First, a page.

As others have noted, you will not be able to detect a star using an oscilloscope and an antenna. The received signal level is too low, and the oscilloscope not nearly sensitive enough.
A radio telescope consists of an antenna, an amplifier, and a receiver (that incorporates other amplifiers and other stuff besides - like filters and mixers to select the desired frequency range.)
An antenna by itself wouldn't pick up enough signal to be directly useful.
The oscilloscope lacks amplification and filtering needed to make the antenna signal useful.
As others have said, you can use commercial antennas and receivers to pick up the signals. There are kits you can buy with everything you need, or you can get the components piece at a time from various sources.
As an alternative, you might consider building a small radio telescope using standard satellite TV components.
I have one, and besides the sun and the TV satellites, it can detect the moon. I haven't gotten around to trying to detect smaller or less intense things. I do have it mounted on servos, though, and have made pictures of ambient RF signals. Houses and trees are surprisingly "bright" sources of 13GHz RF.
The folks here have instructions for building one, as well as examples of what you can do with it.
Here is another example of making such a small radio telescope.
I think both projects link back to the same original source.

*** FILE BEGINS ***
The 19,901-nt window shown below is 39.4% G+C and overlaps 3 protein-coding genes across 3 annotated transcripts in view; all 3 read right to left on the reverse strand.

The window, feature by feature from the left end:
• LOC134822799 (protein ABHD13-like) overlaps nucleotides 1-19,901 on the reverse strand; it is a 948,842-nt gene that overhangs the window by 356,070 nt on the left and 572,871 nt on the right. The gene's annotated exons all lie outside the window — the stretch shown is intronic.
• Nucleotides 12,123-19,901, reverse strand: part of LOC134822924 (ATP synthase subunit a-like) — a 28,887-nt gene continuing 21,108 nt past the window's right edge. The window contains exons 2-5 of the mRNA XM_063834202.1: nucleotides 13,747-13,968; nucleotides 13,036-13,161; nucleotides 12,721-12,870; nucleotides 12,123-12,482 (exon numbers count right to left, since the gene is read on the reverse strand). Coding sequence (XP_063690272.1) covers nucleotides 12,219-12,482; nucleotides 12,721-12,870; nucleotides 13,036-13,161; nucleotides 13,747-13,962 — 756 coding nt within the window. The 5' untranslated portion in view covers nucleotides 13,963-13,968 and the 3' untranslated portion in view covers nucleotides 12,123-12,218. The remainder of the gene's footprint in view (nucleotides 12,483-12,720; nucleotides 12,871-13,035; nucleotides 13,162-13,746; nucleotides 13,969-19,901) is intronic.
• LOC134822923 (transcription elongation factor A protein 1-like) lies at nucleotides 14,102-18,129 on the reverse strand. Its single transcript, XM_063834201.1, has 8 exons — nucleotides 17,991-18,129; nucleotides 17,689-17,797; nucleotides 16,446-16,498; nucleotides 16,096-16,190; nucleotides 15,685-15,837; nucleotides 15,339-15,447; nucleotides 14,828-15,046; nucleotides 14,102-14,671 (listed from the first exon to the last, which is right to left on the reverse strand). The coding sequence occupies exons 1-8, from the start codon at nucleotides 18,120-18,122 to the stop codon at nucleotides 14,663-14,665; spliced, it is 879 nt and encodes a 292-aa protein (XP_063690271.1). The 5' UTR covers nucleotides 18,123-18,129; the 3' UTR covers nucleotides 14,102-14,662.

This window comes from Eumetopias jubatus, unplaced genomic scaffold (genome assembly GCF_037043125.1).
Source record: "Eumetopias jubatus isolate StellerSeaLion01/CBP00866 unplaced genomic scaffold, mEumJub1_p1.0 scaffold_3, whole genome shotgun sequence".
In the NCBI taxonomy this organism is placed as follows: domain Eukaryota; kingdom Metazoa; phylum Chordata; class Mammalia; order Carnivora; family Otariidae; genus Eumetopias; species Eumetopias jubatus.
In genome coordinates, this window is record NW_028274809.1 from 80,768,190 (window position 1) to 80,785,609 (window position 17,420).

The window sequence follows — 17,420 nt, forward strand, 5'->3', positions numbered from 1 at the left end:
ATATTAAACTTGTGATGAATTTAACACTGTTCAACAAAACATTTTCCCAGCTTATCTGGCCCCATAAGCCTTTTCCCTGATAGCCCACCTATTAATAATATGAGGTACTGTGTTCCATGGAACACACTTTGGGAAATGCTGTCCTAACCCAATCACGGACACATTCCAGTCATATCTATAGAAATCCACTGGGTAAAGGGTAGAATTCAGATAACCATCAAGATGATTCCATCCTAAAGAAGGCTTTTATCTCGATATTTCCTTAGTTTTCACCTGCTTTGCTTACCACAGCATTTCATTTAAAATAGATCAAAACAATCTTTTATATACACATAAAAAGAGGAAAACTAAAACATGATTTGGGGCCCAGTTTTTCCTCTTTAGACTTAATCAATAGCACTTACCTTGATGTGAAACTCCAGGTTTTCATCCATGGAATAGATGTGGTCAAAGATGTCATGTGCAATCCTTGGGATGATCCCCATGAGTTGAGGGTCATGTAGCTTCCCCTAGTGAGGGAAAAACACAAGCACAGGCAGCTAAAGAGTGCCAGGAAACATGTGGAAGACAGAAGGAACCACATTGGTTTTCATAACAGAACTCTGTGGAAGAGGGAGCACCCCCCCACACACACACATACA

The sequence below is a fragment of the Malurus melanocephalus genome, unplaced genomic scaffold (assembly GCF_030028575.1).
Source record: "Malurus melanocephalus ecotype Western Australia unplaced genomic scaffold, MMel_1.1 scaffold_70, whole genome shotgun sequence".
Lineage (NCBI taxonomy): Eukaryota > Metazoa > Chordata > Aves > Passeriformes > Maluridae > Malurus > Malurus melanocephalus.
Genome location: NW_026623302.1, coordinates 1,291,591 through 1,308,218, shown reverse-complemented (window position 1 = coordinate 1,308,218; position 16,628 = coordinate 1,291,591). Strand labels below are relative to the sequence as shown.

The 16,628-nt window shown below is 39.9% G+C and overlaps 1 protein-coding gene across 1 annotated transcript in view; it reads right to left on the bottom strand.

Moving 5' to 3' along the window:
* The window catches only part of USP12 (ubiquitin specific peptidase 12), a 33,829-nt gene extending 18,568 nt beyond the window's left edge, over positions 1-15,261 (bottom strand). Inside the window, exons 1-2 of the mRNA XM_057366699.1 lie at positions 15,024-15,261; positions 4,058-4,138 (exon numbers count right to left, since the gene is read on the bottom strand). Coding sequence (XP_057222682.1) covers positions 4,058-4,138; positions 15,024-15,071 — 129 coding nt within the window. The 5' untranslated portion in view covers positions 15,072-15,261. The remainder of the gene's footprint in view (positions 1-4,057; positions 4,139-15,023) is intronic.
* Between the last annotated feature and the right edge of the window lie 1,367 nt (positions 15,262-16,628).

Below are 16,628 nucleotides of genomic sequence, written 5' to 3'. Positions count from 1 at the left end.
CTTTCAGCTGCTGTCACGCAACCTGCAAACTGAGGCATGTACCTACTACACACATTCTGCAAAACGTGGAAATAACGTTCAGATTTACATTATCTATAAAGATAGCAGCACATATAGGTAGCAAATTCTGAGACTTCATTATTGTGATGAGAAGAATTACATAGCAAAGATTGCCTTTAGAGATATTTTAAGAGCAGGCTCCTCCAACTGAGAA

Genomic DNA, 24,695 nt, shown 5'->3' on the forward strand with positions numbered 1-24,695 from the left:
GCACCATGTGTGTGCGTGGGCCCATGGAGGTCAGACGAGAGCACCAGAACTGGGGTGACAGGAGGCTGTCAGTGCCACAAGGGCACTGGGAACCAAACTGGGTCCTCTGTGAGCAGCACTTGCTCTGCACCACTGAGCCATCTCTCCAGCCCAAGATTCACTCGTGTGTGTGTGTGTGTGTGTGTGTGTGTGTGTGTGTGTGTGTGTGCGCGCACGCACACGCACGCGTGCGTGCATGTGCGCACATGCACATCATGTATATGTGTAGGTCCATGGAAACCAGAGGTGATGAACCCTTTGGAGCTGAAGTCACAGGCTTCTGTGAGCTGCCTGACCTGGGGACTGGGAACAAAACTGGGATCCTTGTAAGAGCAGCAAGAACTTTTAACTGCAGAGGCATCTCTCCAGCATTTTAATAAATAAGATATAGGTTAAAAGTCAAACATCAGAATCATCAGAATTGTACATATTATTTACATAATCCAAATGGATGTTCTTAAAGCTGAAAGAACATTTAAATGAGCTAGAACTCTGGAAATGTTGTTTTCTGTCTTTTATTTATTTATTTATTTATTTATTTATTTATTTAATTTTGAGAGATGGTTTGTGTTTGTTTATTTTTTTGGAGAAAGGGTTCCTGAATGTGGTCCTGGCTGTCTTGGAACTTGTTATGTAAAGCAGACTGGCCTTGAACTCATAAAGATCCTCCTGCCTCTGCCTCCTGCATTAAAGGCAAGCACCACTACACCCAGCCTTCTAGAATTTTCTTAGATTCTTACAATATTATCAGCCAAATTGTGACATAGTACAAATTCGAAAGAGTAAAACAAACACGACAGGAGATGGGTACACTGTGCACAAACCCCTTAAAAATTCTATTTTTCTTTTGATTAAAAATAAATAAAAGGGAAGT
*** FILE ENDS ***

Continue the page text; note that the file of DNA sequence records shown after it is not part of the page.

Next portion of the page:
You can usually get all of the needed parts at any store that sells satellite TV receivers. I bought my stuff on Amazon, but most of the hardware stores here stock those things as well.
All you need is a dish, an LNB, (both can be bought in a set) and one of the little gadgets that helps you aim the dish properly. And a few feet of cable and connectors, of course.
The dish has high gain.
The LNB contains amplifiers and filters to make the signal strong enough to be useful.
The alignment device is the final bit. It has yet more amplification, and converts the received radio signal to a (somewhat noisy) voltage that represents the strength of the received signal.
The signal strength indication is shown on a small meter. You can also open the box, and add a couple of wires - you can then connect that to your oscilloscope and see how strong the signal is that you are picking up from the sun or whatever. The two wires driving the meter are the correct place to connect to.
My profile picture is an image I made in my garage using my servo aimed satellite dish. Not terribly impressive, but that was made without any kind of additional "lighting." All just ambient RF.
If you have a fluorescent light, you can pick up 60Hz modulated RF by pointing just the LNB at the light. Fluorescent lights cause broadband RF interference, and the LNB can pick it up at 13GHz. The signal strength meter demodulates it, and you can see a nice 60Hz signal if you connect an oscilloscope to the meter.
My detector is a little more advanced than just the little meter. I built a controller out of an Arduino.
It uses a MAX2015 as a signal strength detector, and has a 24 bit analog to digital converter. It also has a chip to generate control signals for the LNB.
The LNBs can actually receive two bands, and can use horizontal or vertical polarisation. My controller lets me switch among the various combinations.
The Arduino operates the hardware (it also drives the servos,) makes measurements, and delivers results to my PC over the serial port. It also takes commands as to what to do. The smarts are all in the PC - an Arduino just hasn't got what it takes to build an image out of a bunch of measurements.